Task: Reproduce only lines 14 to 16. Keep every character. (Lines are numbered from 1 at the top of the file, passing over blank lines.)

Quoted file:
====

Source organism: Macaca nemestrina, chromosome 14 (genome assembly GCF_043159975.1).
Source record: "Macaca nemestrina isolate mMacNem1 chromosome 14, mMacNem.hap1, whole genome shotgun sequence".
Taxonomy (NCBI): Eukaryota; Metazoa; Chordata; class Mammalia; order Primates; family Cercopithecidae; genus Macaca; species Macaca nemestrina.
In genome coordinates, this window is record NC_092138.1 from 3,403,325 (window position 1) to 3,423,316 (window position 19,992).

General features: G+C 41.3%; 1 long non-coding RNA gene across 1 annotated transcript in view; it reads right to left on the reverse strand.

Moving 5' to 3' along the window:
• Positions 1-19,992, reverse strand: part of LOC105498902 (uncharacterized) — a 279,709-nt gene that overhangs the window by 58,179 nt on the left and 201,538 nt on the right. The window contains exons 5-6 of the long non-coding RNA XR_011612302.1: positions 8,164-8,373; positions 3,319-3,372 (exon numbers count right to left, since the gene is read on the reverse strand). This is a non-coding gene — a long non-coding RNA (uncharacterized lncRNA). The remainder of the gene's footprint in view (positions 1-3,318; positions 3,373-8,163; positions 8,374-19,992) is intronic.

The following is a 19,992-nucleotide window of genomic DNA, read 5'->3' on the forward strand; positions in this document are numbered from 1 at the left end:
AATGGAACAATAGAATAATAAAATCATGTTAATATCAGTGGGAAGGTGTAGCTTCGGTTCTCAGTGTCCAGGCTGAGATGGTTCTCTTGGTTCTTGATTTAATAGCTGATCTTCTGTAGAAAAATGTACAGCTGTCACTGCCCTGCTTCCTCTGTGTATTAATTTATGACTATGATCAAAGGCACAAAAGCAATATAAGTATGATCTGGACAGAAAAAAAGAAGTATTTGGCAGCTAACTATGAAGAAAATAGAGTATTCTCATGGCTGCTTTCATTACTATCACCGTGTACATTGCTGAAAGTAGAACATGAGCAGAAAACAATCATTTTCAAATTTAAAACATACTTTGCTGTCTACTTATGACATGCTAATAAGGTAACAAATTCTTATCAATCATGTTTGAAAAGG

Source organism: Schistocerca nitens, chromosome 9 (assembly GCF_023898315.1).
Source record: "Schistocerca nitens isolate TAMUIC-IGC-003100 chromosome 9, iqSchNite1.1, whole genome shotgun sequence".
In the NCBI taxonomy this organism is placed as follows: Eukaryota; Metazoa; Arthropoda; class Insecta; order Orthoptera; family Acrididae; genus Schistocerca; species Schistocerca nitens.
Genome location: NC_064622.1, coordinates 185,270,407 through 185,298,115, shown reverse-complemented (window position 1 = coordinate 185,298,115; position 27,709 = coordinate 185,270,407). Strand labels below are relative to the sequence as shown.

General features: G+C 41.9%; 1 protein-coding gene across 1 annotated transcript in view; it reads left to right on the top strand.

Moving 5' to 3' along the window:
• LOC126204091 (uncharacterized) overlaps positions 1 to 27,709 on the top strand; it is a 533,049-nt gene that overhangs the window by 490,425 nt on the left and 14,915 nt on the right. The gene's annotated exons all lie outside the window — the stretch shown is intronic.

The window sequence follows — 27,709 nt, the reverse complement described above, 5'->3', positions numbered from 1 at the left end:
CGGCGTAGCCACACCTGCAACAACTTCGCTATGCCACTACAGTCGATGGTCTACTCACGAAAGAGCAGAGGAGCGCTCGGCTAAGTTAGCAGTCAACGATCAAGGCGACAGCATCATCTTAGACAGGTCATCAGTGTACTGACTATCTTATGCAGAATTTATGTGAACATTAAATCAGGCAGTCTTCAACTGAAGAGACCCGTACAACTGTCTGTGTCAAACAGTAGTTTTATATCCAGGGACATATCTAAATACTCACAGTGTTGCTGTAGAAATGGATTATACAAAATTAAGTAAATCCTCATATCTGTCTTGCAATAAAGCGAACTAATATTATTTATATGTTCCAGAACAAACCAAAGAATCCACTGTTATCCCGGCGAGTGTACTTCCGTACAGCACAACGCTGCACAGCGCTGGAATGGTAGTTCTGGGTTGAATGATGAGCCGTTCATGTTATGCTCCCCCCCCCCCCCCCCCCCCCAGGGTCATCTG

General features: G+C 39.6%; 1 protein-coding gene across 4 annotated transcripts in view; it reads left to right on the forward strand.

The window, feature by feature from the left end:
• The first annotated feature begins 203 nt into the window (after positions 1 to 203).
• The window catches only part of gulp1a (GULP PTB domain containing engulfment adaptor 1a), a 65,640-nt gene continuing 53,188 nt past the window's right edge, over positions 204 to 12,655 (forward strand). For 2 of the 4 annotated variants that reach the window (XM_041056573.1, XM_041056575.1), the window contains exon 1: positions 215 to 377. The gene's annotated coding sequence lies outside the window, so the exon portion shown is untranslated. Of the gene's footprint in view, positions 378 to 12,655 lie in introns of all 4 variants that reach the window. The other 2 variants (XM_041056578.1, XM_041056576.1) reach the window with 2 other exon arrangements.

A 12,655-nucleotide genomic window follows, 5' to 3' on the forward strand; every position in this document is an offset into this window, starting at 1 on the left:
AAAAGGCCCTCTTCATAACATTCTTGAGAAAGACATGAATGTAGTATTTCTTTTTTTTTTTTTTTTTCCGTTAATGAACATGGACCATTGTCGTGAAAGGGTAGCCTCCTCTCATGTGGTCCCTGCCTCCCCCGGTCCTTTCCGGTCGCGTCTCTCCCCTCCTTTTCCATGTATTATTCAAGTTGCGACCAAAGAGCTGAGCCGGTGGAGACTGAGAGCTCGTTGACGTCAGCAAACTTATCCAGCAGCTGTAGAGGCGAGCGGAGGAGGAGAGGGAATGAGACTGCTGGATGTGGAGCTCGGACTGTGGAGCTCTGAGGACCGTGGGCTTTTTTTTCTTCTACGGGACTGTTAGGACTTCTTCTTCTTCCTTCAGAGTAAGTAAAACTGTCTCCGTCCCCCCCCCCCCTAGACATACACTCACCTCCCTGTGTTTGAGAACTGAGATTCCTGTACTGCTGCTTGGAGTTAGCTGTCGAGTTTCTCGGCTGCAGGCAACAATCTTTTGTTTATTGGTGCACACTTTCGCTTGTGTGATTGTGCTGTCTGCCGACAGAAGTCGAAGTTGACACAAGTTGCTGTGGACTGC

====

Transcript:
General features: G+C 41.9%; 1 protein-coding gene across 1 annotated transcript in view; it reads left to right on the top strand.

Moving 5' to 3' along the window:
• LOC126204091 (uncharacterized) overlaps positions 1 to 27,709 on the top strand; it is a 533,049-nt gene that overhangs the window by 490,425 nt on the left and 14,915 nt on the right. The gene's annotated exons all lie outside the window — the stretch shown is intronic.